Time To Stop Tinkering With the Machinery of Death | The Nation


Time To Stop Tinkering With the Machinery of Death

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I traveled to ten countries in Africa last year, often raising human rights. I can remember questioning the minister of one government about its having detaining journalists. The minister replied: "You can hardly criticize us for imprisoning journalists when you have people sitting on death row for twenty years."

About the Author

Sen. Russ Feingold
Russ Feingold is a US Senator from Wisconsin.

Because our use of the death penalty increasingly isolates us in the world, the killing must stop.

Although African-Americans constitute only 13 percent of the population, since 1976, African Americans account for 35 percent of those executed, 43 percent of those who wait on death row, and 67 percent of those who wait on death row in the Federal system. Since 1976, America has executed eleven whites for killing a Black, but has executed 144 Blacks for killing a white.

The ghosts of institutional racism still haunt our courthouses. No matter how hard we try to exorcize the demons of our nation's past, we cannot seem to rid them.

Because the risk appears substantial that people are dying because of the color of their skin, the killing must stop.

Some will say that the death penalty deters crime. Were that so, Europe would have more murders than we do. But the murder rate in the United States is six times that in Britain, seven times that in France and five times that in Sweden.

Or compare Wisconsin and Texas. My state of Wisconsin abolished the death penalty in 1853. Texas has executed about 200 people since 1976. But in recent years, Texas has had a murder rate nearly twice Wisconsin's.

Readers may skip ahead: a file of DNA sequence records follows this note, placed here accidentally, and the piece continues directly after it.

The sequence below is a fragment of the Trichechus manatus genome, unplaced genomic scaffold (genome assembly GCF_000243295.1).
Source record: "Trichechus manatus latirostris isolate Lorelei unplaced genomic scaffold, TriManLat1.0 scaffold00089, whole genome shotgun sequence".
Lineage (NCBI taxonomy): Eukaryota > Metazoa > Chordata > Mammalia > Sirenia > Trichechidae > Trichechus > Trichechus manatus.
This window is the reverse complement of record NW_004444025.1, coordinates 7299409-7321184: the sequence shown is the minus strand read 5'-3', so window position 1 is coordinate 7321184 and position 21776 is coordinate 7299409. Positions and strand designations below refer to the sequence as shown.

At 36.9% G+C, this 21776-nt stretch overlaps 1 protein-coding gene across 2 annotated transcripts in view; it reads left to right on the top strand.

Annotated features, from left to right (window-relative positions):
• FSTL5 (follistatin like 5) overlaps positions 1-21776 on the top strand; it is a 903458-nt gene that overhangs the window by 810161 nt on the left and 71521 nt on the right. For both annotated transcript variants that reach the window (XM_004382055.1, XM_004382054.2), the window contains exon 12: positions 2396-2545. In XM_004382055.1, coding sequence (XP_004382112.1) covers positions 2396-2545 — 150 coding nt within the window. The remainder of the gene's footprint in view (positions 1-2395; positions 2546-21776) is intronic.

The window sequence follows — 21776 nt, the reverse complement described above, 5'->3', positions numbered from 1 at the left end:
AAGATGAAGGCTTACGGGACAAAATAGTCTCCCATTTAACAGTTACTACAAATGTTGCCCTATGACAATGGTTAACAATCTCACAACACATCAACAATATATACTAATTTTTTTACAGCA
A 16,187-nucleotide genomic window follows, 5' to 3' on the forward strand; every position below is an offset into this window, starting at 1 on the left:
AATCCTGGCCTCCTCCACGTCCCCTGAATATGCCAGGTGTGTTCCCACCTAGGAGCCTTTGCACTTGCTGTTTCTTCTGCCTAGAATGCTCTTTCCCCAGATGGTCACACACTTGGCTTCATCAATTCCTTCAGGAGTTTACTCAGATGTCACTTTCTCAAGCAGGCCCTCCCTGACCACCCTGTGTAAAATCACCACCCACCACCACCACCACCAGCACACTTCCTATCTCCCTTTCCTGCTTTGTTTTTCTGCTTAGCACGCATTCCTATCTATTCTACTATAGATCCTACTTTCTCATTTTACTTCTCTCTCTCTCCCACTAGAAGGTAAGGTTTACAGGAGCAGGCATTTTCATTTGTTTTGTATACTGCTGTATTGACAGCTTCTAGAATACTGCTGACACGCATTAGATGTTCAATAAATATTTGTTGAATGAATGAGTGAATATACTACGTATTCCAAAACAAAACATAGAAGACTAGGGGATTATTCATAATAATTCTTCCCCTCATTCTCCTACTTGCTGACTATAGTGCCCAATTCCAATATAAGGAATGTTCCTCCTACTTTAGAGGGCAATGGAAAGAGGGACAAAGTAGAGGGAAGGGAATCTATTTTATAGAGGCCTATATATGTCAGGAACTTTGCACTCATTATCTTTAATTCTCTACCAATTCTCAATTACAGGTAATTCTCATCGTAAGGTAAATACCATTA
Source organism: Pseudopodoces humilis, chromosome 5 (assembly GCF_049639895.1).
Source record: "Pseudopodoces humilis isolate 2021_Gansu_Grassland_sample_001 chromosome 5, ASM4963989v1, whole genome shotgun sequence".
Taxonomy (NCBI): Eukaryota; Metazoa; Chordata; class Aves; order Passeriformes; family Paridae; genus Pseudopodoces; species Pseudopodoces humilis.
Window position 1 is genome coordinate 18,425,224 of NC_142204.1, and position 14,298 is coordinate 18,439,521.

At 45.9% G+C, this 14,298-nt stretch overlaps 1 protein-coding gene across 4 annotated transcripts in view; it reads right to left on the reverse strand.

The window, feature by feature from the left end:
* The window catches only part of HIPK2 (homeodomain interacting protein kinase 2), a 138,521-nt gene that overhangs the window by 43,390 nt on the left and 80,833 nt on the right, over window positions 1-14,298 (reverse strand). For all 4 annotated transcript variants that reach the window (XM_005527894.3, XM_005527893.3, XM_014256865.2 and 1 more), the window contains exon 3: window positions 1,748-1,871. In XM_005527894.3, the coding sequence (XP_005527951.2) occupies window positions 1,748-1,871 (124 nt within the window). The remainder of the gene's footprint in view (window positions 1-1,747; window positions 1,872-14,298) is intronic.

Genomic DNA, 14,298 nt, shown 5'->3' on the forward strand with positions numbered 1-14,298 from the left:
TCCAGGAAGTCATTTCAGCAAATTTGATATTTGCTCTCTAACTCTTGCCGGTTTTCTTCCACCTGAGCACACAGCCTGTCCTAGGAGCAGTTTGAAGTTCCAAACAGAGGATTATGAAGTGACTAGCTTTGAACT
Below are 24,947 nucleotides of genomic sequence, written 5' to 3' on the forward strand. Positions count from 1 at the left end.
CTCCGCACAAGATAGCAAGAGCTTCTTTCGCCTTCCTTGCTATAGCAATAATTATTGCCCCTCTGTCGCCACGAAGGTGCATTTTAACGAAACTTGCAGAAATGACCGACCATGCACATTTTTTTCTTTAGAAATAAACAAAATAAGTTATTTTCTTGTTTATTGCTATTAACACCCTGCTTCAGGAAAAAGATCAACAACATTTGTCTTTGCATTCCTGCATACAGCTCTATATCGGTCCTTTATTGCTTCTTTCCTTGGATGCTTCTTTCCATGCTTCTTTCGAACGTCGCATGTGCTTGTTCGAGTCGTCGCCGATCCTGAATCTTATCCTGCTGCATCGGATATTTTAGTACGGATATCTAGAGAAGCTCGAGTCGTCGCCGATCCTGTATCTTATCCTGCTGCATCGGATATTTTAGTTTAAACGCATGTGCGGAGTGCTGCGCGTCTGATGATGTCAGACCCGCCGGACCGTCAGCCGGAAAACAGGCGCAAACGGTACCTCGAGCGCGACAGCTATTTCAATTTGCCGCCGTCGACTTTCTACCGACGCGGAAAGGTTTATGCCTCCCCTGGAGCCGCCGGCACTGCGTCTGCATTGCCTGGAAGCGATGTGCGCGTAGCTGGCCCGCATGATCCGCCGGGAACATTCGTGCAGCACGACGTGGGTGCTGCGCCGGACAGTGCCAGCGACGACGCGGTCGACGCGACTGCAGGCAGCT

Because the death penalty does not deter crime, the killing must stop.

Indeed, as George Bernard Shaw wrote, "It is the deed that teaches, not the name we give it. Murder and capital punishment are not opposites that cancel one another, but similars that breed their kind."

Just as parents who beat their children often raise children who grow up to beat their own children, the death penalty teaches the appropriateness of killing. Death begets death. For from the days of the Flood, we have known that "Whoso sheddeth man's blood, by man shall his blood be shed."

Because the institution of the death penalty declares on behalf of all of us that killing is right, the killing must stop.

And should there not be some limit to the powers that the government can arrogate to itself in the name of the people?

Sometime soon, Juan Raul Garza could become the first prisoner executed by the Federal Government since 1963. What right does the nation have to kill this man in the name of us all, including those of us who live in the twelve states and the District of Columbia that have chosen to abolish the death penalty?

George Bernard Shaw said: "Assassination on the scaffold is the worst form of assassination, because it is invested with the approval of society."

Think of the hubris. We mortals, when we put on black robes, take upon ourselves the power of life and death. We cannot create a life, but we arrogate to ourselves the power to end it.

Because "vengeance is mine...saith the Lord," the killing must stop.

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